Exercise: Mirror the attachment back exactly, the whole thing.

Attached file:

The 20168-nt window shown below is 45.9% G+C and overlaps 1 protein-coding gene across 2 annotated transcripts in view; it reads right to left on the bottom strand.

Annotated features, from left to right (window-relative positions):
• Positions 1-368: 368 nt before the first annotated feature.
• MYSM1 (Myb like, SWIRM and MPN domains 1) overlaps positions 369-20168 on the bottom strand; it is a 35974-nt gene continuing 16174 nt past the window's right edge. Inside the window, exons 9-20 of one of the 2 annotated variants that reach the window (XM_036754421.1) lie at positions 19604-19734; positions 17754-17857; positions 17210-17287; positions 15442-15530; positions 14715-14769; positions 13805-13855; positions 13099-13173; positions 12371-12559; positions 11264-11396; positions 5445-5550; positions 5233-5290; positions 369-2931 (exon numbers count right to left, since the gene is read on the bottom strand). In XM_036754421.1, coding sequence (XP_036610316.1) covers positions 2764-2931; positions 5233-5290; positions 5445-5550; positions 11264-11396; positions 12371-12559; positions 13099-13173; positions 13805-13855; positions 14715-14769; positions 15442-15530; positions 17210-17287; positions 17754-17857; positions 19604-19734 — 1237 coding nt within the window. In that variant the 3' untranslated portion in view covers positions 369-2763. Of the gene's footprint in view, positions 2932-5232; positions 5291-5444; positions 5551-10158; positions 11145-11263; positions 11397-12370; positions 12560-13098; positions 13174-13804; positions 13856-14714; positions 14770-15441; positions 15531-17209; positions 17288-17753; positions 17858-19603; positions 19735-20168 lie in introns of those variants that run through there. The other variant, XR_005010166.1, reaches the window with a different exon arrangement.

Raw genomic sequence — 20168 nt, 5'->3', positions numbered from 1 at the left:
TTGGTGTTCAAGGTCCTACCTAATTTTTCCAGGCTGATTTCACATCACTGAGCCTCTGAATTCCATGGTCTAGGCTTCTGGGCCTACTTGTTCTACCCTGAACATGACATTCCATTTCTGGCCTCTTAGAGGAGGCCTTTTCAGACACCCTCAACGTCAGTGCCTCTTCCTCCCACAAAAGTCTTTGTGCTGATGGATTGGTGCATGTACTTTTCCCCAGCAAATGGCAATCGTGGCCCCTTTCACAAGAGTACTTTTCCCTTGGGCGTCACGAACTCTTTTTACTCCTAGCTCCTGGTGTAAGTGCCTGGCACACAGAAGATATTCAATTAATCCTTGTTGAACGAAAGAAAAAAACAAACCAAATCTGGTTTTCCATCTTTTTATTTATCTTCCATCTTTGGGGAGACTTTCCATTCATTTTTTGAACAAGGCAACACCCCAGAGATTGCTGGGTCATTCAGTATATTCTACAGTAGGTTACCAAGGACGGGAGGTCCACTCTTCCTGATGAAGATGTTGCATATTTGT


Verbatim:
The 20168-nt window shown below is 45.9% G+C and overlaps 1 protein-coding gene across 2 annotated transcripts in view; it reads right to left on the bottom strand.

Annotated features, from left to right (window-relative positions):
• Positions 1-368: 368 nt before the first annotated feature.
• MYSM1 (Myb like, SWIRM and MPN domains 1) overlaps positions 369-20168 on the bottom strand; it is a 35974-nt gene continuing 16174 nt past the window's right edge. Inside the window, exons 9-20 of one of the 2 annotated variants that reach the window (XM_036754421.1) lie at positions 19604-19734; positions 17754-17857; positions 17210-17287; positions 15442-15530; positions 14715-14769; positions 13805-13855; positions 13099-13173; positions 12371-12559; positions 11264-11396; positions 5445-5550; positions 5233-5290; positions 369-2931 (exon numbers count right to left, since the gene is read on the bottom strand). In XM_036754421.1, coding sequence (XP_036610316.1) covers positions 2764-2931; positions 5233-5290; positions 5445-5550; positions 11264-11396; positions 12371-12559; positions 13099-13173; positions 13805-13855; positions 14715-14769; positions 15442-15530; positions 17210-17287; positions 17754-17857; positions 19604-19734 — 1237 coding nt within the window. In that variant the 3' untranslated portion in view covers positions 369-2763. Of the gene's footprint in view, positions 2932-5232; positions 5291-5444; positions 5551-10158; positions 11145-11263; positions 11397-12370; positions 12560-13098; positions 13174-13804; positions 13856-14714; positions 14770-15441; positions 15531-17209; positions 17288-17753; positions 17858-19603; positions 19735-20168 lie in introns of those variants that run through there. The other variant, XR_005010166.1, reaches the window with a different exon arrangement.

Raw genomic sequence — 20168 nt, 5'->3', positions numbered from 1 at the left:
TTGGTGTTCAAGGTCCTACCTAATTTTTCCAGGCTGATTTCACATCACTGAGCCTCTGAATTCCATGGTCTAGGCTTCTGGGCCTACTTGTTCTACCCTGAACATGACATTCCATTTCTGGCCTCTTAGAGGAGGCCTTTTCAGACACCCTCAACGTCAGTGCCTCTTCCTCCCACAAAAGTCTTTGTGCTGATGGATTGGTGCATGTACTTTTCCCCAGCAAATGGCAATCGTGGCCCCTTTCACAAGAGTACTTTTCCCTTGGGCGTCACGAACTCTTTTTACTCCTAGCTCCTGGTGTAAGTGCCTGGCACACAGAAGATATTCAATTAATCCTTGTTGAACGAAAGAAAAAAACAAACCAAATCTGGTTTTCCATCTTTTTATTTATCTTCCATCTTTGGGGAGACTTTCCATTCATTTTTTGAACAAGGCAACACCCCAGAGATTGCTGGGTCATTCAGTATATTCTACAGTAGGTTACCAAGGACGGGAGGTCCACTCTTCCTGATGAAGATGTTGCATATTTGT